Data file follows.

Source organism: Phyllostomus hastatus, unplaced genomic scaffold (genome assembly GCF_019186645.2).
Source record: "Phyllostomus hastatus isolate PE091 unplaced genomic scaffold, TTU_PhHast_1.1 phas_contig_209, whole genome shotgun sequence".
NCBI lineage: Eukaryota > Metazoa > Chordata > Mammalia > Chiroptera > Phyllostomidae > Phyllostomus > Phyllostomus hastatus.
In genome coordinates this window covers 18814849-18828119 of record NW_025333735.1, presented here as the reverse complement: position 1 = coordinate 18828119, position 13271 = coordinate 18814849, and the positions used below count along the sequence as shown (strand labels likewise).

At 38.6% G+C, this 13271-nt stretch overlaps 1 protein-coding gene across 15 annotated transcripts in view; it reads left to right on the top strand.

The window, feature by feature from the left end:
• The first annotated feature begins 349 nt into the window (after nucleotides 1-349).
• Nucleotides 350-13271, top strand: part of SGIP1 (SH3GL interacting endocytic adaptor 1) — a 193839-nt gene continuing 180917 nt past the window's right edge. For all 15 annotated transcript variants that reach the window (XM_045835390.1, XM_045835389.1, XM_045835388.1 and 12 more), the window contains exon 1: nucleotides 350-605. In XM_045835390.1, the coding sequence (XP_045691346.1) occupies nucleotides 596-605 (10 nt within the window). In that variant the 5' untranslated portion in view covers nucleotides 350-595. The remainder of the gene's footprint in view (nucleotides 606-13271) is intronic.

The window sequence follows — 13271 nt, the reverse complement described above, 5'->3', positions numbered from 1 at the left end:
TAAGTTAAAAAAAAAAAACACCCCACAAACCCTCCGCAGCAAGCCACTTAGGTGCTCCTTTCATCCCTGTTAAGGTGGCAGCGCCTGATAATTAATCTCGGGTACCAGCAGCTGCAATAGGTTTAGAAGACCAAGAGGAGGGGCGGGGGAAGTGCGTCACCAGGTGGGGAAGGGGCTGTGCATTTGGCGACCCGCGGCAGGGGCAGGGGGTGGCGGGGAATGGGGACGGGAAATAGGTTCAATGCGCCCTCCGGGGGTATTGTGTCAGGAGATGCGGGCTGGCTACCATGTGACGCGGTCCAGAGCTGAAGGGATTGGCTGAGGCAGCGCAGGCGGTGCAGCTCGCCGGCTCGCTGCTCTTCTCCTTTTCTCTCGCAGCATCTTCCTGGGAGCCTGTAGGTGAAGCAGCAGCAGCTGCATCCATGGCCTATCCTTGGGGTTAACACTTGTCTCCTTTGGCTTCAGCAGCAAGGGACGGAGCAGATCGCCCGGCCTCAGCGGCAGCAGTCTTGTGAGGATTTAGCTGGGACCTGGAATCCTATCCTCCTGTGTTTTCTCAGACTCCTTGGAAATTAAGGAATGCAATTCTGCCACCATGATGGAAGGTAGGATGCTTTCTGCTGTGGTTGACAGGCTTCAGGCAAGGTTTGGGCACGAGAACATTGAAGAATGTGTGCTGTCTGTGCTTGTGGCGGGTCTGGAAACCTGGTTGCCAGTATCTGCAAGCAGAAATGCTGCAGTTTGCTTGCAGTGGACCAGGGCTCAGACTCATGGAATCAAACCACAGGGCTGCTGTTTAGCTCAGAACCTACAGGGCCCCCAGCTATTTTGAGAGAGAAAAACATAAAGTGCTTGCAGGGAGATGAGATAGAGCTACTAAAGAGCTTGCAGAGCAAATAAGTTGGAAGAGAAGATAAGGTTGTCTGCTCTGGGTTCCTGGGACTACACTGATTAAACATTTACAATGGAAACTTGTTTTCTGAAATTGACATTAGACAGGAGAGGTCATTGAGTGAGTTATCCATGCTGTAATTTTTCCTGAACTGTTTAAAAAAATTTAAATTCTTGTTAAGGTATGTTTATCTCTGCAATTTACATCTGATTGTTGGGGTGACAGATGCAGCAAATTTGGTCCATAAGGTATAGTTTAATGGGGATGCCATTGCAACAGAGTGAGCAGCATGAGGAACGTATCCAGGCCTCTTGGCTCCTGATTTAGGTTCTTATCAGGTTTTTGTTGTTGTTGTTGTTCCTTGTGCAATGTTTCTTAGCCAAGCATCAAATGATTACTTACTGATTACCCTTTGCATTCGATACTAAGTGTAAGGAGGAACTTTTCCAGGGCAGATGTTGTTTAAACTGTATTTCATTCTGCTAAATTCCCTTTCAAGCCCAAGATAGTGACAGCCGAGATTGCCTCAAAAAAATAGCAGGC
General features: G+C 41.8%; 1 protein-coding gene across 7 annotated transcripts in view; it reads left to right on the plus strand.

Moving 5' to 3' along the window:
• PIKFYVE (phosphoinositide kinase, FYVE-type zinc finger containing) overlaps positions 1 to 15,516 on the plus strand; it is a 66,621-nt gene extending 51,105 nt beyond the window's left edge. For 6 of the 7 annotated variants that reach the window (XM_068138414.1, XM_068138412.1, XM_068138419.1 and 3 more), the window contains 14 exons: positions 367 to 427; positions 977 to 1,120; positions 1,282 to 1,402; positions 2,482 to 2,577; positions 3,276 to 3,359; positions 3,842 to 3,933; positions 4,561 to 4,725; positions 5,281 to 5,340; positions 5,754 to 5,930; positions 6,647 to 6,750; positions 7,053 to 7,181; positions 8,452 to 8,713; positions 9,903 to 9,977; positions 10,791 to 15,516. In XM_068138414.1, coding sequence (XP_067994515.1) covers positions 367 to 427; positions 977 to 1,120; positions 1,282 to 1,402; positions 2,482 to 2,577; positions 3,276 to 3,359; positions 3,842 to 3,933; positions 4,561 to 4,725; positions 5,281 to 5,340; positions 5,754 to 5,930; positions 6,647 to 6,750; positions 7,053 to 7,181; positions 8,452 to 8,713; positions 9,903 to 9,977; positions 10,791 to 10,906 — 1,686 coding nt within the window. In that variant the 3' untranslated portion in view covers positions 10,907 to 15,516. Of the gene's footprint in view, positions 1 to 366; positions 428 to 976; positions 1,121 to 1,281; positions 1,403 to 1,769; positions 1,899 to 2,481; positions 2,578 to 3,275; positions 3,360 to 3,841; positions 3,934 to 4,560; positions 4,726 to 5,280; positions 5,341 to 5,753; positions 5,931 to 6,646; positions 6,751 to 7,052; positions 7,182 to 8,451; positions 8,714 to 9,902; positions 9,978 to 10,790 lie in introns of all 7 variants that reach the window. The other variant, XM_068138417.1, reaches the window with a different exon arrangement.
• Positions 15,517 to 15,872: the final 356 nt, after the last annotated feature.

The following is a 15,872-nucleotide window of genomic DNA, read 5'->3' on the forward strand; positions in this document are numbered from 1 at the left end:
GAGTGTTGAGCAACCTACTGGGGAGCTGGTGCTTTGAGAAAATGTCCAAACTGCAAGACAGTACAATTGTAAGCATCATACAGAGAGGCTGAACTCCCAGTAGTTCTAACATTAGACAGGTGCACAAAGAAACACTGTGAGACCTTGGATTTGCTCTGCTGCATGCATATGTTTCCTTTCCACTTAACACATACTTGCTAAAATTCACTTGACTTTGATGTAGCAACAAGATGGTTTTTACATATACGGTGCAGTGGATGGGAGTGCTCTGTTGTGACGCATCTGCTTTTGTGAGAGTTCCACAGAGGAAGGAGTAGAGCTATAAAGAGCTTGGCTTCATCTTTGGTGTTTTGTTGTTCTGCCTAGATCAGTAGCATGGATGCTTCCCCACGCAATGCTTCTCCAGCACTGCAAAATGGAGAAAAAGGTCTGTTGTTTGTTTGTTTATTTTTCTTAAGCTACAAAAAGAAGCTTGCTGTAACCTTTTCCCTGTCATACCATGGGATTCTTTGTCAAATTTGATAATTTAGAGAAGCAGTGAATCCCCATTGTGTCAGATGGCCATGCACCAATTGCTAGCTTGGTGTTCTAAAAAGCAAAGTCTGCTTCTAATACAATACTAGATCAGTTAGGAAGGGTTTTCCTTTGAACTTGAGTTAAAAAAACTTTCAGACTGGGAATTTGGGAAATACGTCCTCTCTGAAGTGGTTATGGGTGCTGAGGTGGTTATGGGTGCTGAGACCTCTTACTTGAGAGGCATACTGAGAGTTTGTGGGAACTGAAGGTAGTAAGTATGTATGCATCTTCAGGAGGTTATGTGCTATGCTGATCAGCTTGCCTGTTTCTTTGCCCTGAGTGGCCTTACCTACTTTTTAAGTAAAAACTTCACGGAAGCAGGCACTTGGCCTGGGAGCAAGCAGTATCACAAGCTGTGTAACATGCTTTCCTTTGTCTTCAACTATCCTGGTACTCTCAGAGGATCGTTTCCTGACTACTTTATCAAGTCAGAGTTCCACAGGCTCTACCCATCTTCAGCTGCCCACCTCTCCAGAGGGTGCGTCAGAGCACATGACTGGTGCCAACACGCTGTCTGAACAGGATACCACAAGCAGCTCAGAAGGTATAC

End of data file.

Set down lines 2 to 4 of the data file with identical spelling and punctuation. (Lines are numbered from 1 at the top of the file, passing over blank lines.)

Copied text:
Source record: "Phyllostomus hastatus isolate PE091 unplaced genomic scaffold, TTU_PhHast_1.1 phas_contig_209, whole genome shotgun sequence".
NCBI lineage: Eukaryota > Metazoa > Chordata > Mammalia > Chiroptera > Phyllostomidae > Phyllostomus > Phyllostomus hastatus.
In genome coordinates this window covers 18814849-18828119 of record NW_025333735.1, presented here as the reverse complement: position 1 = coordinate 18828119, position 13271 = coordinate 18814849, and the positions used below count along the sequence as shown (strand labels likewise).